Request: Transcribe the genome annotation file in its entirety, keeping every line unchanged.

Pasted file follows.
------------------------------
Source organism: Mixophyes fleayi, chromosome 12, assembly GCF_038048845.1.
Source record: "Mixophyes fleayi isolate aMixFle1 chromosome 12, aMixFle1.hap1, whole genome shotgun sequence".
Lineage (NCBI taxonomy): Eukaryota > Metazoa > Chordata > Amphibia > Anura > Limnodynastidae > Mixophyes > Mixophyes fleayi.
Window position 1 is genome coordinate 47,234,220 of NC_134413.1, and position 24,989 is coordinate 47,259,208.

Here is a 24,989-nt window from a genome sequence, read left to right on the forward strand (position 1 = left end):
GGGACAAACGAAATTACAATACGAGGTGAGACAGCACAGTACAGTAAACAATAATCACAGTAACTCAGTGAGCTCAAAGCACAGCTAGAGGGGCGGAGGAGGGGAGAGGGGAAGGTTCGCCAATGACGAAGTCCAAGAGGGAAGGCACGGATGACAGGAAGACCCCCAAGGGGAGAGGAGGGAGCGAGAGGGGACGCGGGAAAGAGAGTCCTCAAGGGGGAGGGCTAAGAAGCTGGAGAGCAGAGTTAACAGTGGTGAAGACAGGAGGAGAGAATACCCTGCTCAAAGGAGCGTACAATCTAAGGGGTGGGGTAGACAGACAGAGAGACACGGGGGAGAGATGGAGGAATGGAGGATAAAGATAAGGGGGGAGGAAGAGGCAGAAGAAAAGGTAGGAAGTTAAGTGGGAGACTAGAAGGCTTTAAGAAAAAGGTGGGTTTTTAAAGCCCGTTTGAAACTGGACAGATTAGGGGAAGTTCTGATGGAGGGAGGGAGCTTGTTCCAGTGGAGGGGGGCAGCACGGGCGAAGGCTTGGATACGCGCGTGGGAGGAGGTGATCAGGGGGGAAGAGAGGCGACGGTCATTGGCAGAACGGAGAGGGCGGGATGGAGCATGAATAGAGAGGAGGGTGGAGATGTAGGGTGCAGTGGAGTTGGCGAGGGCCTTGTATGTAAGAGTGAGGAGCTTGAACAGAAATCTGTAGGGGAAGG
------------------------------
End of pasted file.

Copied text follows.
Source organism: Mixophyes fleayi, chromosome 12, assembly GCF_038048845.1.
Source record: "Mixophyes fleayi isolate aMixFle1 chromosome 12, aMixFle1.hap1, whole genome shotgun sequence".
Lineage (NCBI taxonomy): Eukaryota > Metazoa > Chordata > Amphibia > Anura > Limnodynastidae > Mixophyes > Mixophyes fleayi.
Window position 1 is genome coordinate 47,234,220 of NC_134413.1, and position 24,989 is coordinate 47,259,208.

Here is a 24,989-nt window from a genome sequence, read left to right on the forward strand (position 1 = left end):
GGGACAAACGAAATTACAATACGAGGTGAGACAGCACAGTACAGTAAACAATAATCACAGTAACTCAGTGAGCTCAAAGCACAGCTAGAGGGGCGGAGGAGGGGAGAGGGGAAGGTTCGCCAATGACGAAGTCCAAGAGGGAAGGCACGGATGACAGGAAGACCCCCAAGGGGAGAGGAGGGAGCGAGAGGGGACGCGGGAAAGAGAGTCCTCAAGGGGGAGGGCTAAGAAGCTGGAGAGCAGAGTTAACAGTGGTGAAGACAGGAGGAGAGAATACCCTGCTCAAAGGAGCGTACAATCTAAGGGGTGGGGTAGACAGACAGAGAGACACGGGGGAGAGATGGAGGAATGGAGGATAAAGATAAGGGGGGAGGAAGAGGCAGAAGAAAAGGTAGGAAGTTAAGTGGGAGACTAGAAGGCTTTAAGAAAAAGGTGGGTTTTTAAAGCCCGTTTGAAACTGGACAGATTAGGGGAAGTTCTGATGGAGGGAGGGAGCTTGTTCCAGTGGAGGGGGGCAGCACGGGCGAAGGCTTGGATACGCGCGTGGGAGGAGGTGATCAGGGGGGAAGAGAGGCGACGGTCATTGGCAGAACGGAGAGGGCGGGATGGAGCATGAATAGAGAGGAGGGTGGAGATGTAGGGTGCAGTGGAGTTGGCGAGGGCCTTGTATGTAAGAGTGAGGAGCTTGAACAGAAATCTGTAGGGGAAGG